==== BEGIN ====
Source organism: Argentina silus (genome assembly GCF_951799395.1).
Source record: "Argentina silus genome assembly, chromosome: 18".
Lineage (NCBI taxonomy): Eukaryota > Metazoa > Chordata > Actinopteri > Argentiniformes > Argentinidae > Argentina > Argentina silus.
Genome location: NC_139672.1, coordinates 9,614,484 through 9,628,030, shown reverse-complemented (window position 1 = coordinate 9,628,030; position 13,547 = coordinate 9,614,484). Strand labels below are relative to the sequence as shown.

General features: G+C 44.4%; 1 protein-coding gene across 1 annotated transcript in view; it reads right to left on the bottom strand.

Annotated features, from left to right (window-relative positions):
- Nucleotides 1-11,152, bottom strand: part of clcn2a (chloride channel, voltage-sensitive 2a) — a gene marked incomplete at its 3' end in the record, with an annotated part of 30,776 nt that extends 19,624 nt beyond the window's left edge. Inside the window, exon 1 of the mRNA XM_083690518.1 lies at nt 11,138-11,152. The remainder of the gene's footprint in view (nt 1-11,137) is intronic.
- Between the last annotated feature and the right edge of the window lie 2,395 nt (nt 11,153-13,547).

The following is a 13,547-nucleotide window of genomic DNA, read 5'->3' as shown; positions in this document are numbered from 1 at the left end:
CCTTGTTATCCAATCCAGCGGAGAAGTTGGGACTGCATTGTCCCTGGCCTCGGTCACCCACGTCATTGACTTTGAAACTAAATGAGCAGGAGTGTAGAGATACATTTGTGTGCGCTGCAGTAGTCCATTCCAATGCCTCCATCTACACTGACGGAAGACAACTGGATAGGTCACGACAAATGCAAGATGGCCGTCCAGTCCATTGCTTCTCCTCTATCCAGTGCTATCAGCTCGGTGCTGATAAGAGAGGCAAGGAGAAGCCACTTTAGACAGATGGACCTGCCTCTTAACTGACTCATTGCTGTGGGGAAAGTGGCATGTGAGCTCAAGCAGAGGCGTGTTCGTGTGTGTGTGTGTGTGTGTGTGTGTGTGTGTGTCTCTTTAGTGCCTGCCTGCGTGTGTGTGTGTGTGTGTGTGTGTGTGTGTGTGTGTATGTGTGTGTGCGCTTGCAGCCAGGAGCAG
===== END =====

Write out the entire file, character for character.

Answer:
Source organism: Argentina silus (genome assembly GCF_951799395.1).
Source record: "Argentina silus genome assembly, chromosome: 18".
Lineage (NCBI taxonomy): Eukaryota > Metazoa > Chordata > Actinopteri > Argentiniformes > Argentinidae > Argentina > Argentina silus.
Genome location: NC_139672.1, coordinates 9,614,484 through 9,628,030, shown reverse-complemented (window position 1 = coordinate 9,628,030; position 13,547 = coordinate 9,614,484). Strand labels below are relative to the sequence as shown.

General features: G+C 44.4%; 1 protein-coding gene across 1 annotated transcript in view; it reads right to left on the bottom strand.

Annotated features, from left to right (window-relative positions):
- Nucleotides 1-11,152, bottom strand: part of clcn2a (chloride channel, voltage-sensitive 2a) — a gene marked incomplete at its 3' end in the record, with an annotated part of 30,776 nt that extends 19,624 nt beyond the window's left edge. Inside the window, exon 1 of the mRNA XM_083690518.1 lies at nt 11,138-11,152. The remainder of the gene's footprint in view (nt 1-11,137) is intronic.
- Between the last annotated feature and the right edge of the window lie 2,395 nt (nt 11,153-13,547).

The following is a 13,547-nucleotide window of genomic DNA, read 5'->3' as shown; positions in this document are numbered from 1 at the left end:
CCTTGTTATCCAATCCAGCGGAGAAGTTGGGACTGCATTGTCCCTGGCCTCGGTCACCCACGTCATTGACTTTGAAACTAAATGAGCAGGAGTGTAGAGATACATTTGTGTGCGCTGCAGTAGTCCATTCCAATGCCTCCATCTACACTGACGGAAGACAACTGGATAGGTCACGACAAATGCAAGATGGCCGTCCAGTCCATTGCTTCTCCTCTATCCAGTGCTATCAGCTCGGTGCTGATAAGAGAGGCAAGGAGAAGCCACTTTAGACAGATGGACCTGCCTCTTAACTGACTCATTGCTGTGGGGAAAGTGGCATGTGAGCTCAAGCAGAGGCGTGTTCGTGTGTGTGTGTGTGTGTGTGTGTGTGTGTGTGTCTCTTTAGTGCCTGCCTGCGTGTGTGTGTGTGTGTGTGTGTGTGTGTGTGTGTGTATGTGTGTGTGCGCTTGCAGCCAGGAGCAG